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Sundance Film Festival Review: ‘Still: A Michael J. Fox Movie’ is a Frank, Funny, and Moving Look at a Beloved Actor

Michael J. Fox may not be the first name that comes out of your lips when talking about legendary actors, but nearly everyone loves him. On the big screen and the small screen, he created iconic characters, showcasing a comedic timing that ranks among the greats. So, when Fox was diagnosed with Parkinson’s, it felt like an even bigger tragedy. The man himself wouldn’t want a documentary centered on just his illness, of course. So, Still: A Michael J. Fox Movie is here to tell his story, both as an actor and as a human being. By far, this movie is my favorite work of the Sundance Film Festival this year.

Still: A Michael J. Fox Movie could have been a depressing experience, but Fox himself refuses to let it be anything like that. In fact, when asked directly if this is going to be a documentary about an actor who got sick, he says no, that that’s boring. He would be right, and in making the film about his entirety, we get a fuller meal. The doc is better for it, while managing to be funny and even uplifting, in addition to more than a bit sad.

The documentary follows the life of actor and Parkinson’s advocate Michael J. Fox, as he looks back on his career, as well as the incurable disease he now suffers from. Telling his own history, alongside depicting his current life, Fox is reflective and realistic, but also an incurable optimist, especially when the odds are long.

Seeing his early struggles and eventual rise to stardom, culminating in landing Family Ties on television and Back to the Future on the big screen, the world becomes Fox’s oyster in the 1980s. Of course, in the 1990s, his diagnosis at age 29 cast a shadow on that. Hiding it until he decided the truth had to come out, it moves him from a superstar to something new…an advocate for a cure to Parkinson’s.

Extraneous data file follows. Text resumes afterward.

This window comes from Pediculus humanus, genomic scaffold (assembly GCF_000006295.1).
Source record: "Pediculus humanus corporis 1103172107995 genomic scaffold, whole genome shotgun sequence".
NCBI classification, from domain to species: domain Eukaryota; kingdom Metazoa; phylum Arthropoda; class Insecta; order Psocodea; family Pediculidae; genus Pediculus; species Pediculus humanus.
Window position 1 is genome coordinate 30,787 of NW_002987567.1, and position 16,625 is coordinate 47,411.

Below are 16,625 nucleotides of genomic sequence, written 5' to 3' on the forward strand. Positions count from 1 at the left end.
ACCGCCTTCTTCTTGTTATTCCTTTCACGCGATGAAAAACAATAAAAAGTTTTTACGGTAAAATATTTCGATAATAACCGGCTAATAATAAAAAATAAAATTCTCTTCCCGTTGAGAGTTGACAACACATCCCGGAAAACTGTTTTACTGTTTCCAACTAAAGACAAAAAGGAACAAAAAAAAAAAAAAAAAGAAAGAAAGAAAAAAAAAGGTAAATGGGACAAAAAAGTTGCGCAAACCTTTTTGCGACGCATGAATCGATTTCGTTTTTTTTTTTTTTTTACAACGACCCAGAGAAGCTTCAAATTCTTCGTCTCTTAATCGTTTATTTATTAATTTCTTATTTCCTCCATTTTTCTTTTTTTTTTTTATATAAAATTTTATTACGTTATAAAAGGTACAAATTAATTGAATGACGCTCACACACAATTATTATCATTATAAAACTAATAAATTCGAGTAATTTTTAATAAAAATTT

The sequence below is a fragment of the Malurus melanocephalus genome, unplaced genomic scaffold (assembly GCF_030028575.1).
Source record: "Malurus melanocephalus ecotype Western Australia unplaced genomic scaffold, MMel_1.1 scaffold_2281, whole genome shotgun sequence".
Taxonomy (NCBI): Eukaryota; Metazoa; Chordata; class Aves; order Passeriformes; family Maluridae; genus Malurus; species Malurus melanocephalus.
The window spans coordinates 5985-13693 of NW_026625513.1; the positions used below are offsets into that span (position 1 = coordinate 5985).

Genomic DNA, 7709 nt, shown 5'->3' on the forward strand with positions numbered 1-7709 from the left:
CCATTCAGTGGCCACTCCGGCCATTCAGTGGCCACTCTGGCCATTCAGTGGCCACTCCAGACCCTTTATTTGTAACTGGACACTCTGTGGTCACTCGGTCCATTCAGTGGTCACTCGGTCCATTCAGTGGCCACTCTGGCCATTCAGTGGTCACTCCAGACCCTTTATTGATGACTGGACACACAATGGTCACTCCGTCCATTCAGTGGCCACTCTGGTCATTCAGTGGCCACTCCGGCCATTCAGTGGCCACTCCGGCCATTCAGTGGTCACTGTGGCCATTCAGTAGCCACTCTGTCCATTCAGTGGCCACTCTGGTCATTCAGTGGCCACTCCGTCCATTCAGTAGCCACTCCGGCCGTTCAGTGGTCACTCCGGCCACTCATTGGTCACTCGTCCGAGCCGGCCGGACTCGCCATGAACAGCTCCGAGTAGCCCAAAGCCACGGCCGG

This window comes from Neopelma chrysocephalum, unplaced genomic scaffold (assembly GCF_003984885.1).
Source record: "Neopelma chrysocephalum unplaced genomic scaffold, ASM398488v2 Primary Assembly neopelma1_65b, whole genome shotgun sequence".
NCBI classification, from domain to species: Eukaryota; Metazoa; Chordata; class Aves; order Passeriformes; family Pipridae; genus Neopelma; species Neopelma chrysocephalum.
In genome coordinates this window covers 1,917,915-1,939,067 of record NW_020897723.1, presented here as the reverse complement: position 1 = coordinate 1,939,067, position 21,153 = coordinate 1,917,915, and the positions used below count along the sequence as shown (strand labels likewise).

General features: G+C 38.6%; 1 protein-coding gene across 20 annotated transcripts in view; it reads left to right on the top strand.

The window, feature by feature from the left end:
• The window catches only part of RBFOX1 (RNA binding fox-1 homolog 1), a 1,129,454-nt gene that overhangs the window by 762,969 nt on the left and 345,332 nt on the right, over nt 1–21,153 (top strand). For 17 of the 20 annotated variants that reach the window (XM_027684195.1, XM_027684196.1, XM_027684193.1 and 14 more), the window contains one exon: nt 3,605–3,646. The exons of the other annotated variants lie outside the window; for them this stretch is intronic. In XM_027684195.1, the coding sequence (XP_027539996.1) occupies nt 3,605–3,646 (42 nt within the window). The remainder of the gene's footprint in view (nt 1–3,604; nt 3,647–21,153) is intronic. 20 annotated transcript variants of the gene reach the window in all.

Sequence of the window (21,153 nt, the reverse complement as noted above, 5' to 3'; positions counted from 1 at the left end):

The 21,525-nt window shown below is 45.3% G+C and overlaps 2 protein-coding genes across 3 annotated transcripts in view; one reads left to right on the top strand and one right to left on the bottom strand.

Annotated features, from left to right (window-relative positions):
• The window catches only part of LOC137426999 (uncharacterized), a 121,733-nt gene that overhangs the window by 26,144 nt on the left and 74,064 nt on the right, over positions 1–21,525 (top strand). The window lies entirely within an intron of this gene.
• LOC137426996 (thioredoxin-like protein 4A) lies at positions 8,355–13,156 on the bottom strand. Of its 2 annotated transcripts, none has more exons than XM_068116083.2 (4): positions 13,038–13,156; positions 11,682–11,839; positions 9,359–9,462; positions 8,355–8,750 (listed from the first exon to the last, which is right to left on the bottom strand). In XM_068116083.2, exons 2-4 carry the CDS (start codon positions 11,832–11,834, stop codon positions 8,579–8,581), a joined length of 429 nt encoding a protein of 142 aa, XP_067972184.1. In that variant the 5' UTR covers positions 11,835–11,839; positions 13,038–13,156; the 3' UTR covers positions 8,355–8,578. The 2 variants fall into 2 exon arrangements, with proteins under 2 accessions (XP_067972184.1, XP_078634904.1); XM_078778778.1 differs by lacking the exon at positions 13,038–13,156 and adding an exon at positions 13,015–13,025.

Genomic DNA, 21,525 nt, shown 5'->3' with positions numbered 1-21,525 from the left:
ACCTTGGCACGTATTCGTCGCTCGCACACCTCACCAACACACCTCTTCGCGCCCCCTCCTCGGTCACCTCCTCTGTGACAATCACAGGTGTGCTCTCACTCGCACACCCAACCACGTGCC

Watching Michael J. Fox in his day to day existence is to see a man refuse to be limited. He goes about his life as best he can, mostly having to contend with falling down a lot. Fox takes it all in with as much humor as possible, though occasionally things get rough when he’s about to take his medicine. Largely, you just get to see who Fox is, was, and who he hopes he can continue to be in the future.

Director Davis Guggenheim lets Fox largely tell his own story. Instead of talking heads, he has clips from Fox’s various films help, alongside the subject’s own narration. So, when Fox talks about one experience or another, a clip dramatizes it, essentially. This allows you to see plenty of classic flicks, but it also makes room for underrated gems of his like For Love or Money and The Secret of My Success. Guggenheim’s choice just lends something different to an already effective doc. Somehow, he almost makes it into a new Fox vehicle.

Still: A Michael J. Fox Movie is my favorite movie at the 2023 Sundance Film Festival. Anyone who loves Fox will certainly find this to be a must see, but anyone who enjoys a documentary that gets in deep with its subject will be moved. That it’s someone like Fox is just a bonus at the end of the day. Bravo to this one, as it’s the class of Sundance this year.

SCORE: ★★★1/2


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Written by Joey Magidson

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